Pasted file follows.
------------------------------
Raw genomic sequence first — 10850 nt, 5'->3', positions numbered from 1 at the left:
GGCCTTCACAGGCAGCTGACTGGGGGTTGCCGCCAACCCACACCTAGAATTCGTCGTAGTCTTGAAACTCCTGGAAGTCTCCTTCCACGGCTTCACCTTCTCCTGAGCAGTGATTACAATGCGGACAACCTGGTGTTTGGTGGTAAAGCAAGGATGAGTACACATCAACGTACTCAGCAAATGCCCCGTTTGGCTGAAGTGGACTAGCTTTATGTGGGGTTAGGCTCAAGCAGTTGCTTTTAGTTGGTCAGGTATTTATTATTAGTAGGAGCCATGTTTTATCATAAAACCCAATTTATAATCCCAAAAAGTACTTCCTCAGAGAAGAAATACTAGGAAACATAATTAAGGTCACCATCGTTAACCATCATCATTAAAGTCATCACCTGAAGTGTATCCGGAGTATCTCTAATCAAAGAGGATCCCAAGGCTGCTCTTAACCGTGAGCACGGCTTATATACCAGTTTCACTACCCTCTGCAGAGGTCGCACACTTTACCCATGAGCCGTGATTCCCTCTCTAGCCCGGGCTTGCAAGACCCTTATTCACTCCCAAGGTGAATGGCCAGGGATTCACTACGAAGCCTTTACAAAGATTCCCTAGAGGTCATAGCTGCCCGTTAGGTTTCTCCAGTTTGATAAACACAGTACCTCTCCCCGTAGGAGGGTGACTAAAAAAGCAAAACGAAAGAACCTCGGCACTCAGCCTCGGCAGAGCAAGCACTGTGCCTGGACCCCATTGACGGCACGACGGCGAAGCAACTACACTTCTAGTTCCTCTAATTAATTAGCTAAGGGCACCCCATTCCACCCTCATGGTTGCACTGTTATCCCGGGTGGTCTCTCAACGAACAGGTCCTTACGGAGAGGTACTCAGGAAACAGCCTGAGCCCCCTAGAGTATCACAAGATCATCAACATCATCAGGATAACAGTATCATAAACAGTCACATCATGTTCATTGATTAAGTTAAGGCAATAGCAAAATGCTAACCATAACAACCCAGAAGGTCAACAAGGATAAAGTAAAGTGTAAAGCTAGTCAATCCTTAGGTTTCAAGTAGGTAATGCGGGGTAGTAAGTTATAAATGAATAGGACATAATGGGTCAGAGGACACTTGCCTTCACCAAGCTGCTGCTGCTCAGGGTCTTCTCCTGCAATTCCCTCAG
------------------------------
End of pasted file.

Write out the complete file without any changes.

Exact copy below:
Raw genomic sequence first — 10850 nt, 5'->3', positions numbered from 1 at the left:
GGCCTTCACAGGCAGCTGACTGGGGGTTGCCGCCAACCCACACCTAGAATTCGTCGTAGTCTTGAAACTCCTGGAAGTCTCCTTCCACGGCTTCACCTTCTCCTGAGCAGTGATTACAATGCGGACAACCTGGTGTTTGGTGGTAAAGCAAGGATGAGTACACATCAACGTACTCAGCAAATGCCCCGTTTGGCTGAAGTGGACTAGCTTTATGTGGGGTTAGGCTCAAGCAGTTGCTTTTAGTTGGTCAGGTATTTATTATTAGTAGGAGCCATGTTTTATCATAAAACCCAATTTATAATCCCAAAAAGTACTTCCTCAGAGAAGAAATACTAGGAAACATAATTAAGGTCACCATCGTTAACCATCATCATTAAAGTCATCACCTGAAGTGTATCCGGAGTATCTCTAATCAAAGAGGATCCCAAGGCTGCTCTTAACCGTGAGCACGGCTTATATACCAGTTTCACTACCCTCTGCAGAGGTCGCACACTTTACCCATGAGCCGTGATTCCCTCTCTAGCCCGGGCTTGCAAGACCCTTATTCACTCCCAAGGTGAATGGCCAGGGATTCACTACGAAGCCTTTACAAAGATTCCCTAGAGGTCATAGCTGCCCGTTAGGTTTCTCCAGTTTGATAAACACAGTACCTCTCCCCGTAGGAGGGTGACTAAAAAAGCAAAACGAAAGAACCTCGGCACTCAGCCTCGGCAGAGCAAGCACTGTGCCTGGACCCCATTGACGGCACGACGGCGAAGCAACTACACTTCTAGTTCCTCTAATTAATTAGCTAAGGGCACCCCATTCCACCCTCATGGTTGCACTGTTATCCCGGGTGGTCTCTCAACGAACAGGTCCTTACGGAGAGGTACTCAGGAAACAGCCTGAGCCCCCTAGAGTATCACAAGATCATCAACATCATCAGGATAACAGTATCATAAACAGTCACATCATGTTCATTGATTAAGTTAAGGCAATAGCAAAATGCTAACCATAACAACCCAGAAGGTCAACAAGGATAAAGTAAAGTGTAAAGCTAGTCAATCCTTAGGTTTCAAGTAGGTAATGCGGGGTAGTAAGTTATAAATGAATAGGACATAATGGGTCAGAGGACACTTGCCTTCACCAAGCTGCTGCTGCTCAGGGTCTTCTCCTGCAATTCCCTCAG